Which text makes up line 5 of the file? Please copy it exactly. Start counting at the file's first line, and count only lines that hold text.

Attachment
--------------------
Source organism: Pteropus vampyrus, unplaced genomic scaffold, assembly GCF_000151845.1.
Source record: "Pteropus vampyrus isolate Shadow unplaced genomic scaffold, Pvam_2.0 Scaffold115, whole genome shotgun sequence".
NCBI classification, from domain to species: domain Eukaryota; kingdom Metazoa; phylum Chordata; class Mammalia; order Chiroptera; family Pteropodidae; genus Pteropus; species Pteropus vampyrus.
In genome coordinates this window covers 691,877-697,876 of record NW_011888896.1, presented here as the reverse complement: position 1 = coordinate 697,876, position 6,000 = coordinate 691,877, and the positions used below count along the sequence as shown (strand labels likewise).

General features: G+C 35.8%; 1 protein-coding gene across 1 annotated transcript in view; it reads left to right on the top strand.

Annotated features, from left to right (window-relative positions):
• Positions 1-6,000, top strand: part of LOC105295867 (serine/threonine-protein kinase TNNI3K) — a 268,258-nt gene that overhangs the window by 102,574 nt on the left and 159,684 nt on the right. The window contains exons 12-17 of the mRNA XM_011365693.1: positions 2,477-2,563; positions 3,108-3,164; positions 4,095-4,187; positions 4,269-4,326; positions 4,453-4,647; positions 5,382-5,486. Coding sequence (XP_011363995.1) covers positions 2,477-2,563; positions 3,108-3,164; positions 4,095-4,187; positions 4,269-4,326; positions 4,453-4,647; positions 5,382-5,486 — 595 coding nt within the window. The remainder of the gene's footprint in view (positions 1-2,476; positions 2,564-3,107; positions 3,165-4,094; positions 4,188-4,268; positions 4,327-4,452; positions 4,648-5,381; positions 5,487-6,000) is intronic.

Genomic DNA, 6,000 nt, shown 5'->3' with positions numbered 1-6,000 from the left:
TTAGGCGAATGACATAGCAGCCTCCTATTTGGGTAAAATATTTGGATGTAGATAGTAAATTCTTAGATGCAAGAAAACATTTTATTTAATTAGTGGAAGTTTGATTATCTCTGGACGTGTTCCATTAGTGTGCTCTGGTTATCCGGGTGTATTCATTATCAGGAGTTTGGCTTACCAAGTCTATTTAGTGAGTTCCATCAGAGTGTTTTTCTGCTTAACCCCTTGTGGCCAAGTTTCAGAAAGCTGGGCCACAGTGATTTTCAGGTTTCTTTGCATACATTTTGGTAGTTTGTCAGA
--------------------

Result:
General features: G+C 35.8%; 1 protein-coding gene across 1 annotated transcript in view; it reads left to right on the top strand.